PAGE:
Dawe posits the idea that historically mixed areas may ‘resurface in the years ahead’ but tempers this with a recognition of the increasing Balkanisation of the city (which, ironically, particularly applies to north Belfast). He is always careful to allow that it remains a place ‘rich in possibility’.
Some of this sense of hybridity and possibility becomes personified for Dawe in cultural figures such as Stewart Parker (one of Irish literature’s ‘most liberated and articulate voices’), Brian Moore (‘hard to pin down, along with the suave stylishness and urban wit, all of which strike me as peculiarly Belfast') and, most centrally, Van Morrison.
To my mind at least, Dawe puts too much importance upon Van Morrison as central to the cultural archipelago of the city and Irish cultural life in general. He goes so far as to link Morrison with Patrick Kavanagh stating that ‘Kavanagh’s voice of dissatisfaction with convention … strengthened by his subjective romanticism … is very close to the poetic vision of Astral Weeks’.
But despite these reservations, surely it’s a good thing that a conception of Belfast can navigate along such cultural co-ordinates? It also provides Dawe with the opportunity to engage in some first rate music criticism. These comments on Morrison’s Astral Weeks album, for example:
‘Cyprus Avenue is not only a place, it is the idea of another place; the railway, the river: all are conduits through which Morrison’s imagination is released.’
Or, speaking of the song ‘Madame George’:
‘The shock of hearing the phrase, ‘On a train from Dublin up to Sandy Row’ has never quite left me. An inexplicable connection, coded beneath the words themselves, identified for the first time the actual city in which I lived.’
Bit Parts, the second part of Dawe’s memoir, is more directly autobiographical, opening with a description of his Huguenot great-grandfather, whom he never met, but remained fascinated as a child by his ‘patriarchal unionism.’ He describes a Protestant Belfast where the home retained World War II black-out blinds throughout the 1950s, where the ‘Belfast of the ’50s and early ’60s was for me synonymous with football’, where weekends were spent watching countless matches in the local club (Brantwood), and summers holidaying in Bangor.
Even when describing later political activism, as a student in Coleraine, there is always a sense that Dawe is striving for an exact honesty, and shunning hyperbole (‘I still find it difficult to write of that time or to reassemble in my mind my feelings and expectations, because as one of a group from widely differing backgrounds, the dangers did not seem so real’.)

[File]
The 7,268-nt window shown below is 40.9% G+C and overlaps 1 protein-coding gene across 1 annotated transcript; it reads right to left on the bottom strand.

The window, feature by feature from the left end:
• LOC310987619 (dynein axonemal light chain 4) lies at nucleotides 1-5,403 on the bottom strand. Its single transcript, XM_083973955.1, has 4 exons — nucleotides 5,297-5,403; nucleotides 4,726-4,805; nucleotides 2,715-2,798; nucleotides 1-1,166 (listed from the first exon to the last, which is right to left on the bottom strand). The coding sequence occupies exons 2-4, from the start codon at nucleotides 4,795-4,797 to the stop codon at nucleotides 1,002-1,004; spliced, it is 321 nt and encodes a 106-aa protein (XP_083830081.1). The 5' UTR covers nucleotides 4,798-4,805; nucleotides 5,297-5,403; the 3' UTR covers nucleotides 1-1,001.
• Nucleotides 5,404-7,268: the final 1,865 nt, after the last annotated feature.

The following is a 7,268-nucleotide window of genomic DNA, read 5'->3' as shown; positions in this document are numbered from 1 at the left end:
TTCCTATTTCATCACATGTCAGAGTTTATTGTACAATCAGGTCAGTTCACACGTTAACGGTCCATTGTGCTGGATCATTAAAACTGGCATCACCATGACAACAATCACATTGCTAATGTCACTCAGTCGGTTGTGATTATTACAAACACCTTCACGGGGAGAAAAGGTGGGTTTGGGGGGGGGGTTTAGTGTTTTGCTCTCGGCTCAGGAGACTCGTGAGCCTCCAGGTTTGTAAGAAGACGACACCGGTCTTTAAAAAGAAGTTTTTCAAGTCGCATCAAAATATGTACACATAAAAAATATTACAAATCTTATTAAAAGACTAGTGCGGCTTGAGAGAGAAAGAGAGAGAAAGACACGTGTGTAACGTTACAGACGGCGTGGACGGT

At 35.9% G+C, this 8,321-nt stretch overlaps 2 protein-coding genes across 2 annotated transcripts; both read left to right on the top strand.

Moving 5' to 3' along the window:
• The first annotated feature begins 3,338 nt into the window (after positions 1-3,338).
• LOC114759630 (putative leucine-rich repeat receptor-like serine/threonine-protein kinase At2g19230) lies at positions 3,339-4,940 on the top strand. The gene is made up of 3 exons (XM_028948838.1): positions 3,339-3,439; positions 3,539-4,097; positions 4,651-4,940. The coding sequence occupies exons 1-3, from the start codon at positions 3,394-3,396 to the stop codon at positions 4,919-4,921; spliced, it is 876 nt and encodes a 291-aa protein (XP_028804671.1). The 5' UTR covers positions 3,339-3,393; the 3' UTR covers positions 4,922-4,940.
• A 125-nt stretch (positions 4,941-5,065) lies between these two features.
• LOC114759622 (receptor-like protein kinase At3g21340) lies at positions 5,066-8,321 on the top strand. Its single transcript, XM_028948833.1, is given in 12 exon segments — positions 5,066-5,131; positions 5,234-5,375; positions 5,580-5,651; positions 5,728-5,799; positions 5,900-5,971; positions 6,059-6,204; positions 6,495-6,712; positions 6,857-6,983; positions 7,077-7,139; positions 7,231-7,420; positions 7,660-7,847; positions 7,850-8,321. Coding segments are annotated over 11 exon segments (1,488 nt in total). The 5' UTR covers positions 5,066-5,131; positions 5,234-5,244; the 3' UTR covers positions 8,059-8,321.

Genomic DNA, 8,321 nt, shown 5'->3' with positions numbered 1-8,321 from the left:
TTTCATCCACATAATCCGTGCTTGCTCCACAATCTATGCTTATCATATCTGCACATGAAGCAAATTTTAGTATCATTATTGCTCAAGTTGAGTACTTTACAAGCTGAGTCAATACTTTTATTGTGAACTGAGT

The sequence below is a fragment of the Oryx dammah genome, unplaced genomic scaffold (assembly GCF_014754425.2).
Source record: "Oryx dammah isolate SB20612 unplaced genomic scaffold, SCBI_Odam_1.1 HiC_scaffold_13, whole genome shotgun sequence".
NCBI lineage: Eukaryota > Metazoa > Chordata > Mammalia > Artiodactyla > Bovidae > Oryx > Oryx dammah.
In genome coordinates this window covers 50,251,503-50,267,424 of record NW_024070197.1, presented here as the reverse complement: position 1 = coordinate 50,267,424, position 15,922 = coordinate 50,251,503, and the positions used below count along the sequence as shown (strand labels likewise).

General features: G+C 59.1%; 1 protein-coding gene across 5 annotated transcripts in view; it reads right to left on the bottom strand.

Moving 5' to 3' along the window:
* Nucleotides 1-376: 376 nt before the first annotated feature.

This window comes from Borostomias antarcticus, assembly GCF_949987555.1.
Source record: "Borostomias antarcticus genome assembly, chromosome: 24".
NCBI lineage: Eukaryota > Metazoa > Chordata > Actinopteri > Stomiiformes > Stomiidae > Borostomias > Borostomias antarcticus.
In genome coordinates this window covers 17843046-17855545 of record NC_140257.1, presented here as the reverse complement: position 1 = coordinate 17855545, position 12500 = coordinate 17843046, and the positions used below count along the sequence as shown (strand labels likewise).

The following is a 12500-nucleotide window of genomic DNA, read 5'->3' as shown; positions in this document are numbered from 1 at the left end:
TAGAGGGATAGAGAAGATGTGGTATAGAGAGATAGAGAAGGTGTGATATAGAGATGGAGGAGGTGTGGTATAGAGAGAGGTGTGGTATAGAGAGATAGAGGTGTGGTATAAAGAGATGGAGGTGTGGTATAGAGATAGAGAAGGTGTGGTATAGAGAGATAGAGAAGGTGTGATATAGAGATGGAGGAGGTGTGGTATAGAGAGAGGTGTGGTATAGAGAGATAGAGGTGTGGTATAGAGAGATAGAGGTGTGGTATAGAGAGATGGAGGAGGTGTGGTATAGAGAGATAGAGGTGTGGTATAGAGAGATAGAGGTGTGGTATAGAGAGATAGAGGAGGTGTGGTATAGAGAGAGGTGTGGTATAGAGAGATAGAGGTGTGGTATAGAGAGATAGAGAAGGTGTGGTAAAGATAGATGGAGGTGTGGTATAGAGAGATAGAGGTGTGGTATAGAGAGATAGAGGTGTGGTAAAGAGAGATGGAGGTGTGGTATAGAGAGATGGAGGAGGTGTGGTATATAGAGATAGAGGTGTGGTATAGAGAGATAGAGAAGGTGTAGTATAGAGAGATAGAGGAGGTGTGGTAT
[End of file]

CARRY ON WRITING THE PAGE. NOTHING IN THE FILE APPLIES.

Dawe is writing of a place and time that is awash with ready-made versions and stereotypes; given this, his particularity of approach imbues his memoir with a particular type of honesty. He ends the book with his poem ‘Quartz’ which imagines a distant relative arriving as an emigrant on these shores, and tells her story (‘apocryphal in part’), of landing mistakenly in Belfast and transforming it into something else:
… I want to know
who your grand dame was, or paterfamilias,
disembarking in a draughty shed, thinking
Liverpool or Belfast was really New York,
blinking in the greyish light of a noisy dawn.
There are many versions of Belfast of course. It is to Dawe’s credit that he eschews stereotypes and generalities. His attention is drawn instead to hybridities, to overlooked details; he refuses to re-tell Belfast according to one or other of its established versions. In privileging the particular over the general, Dawe ensures that his own memoir of the city rings true, while still leaving space for others. As he writes:
‘Maybe from these hidden, uncanonical sources a deeper sense of a common culture will surface in 21st century Northern Ireland, indeed throughout the country as a whole, and that these differences of background will be in future celebrated rather than locked away as idiosyncratic bit-parts in the big picture.’
Gerald Dawe’s My Mother-City reminds us that there are countless versions of Belfast and always many tales to be told.
Gerald Dawe’s My Mother-City is out now, published by Lagan Press.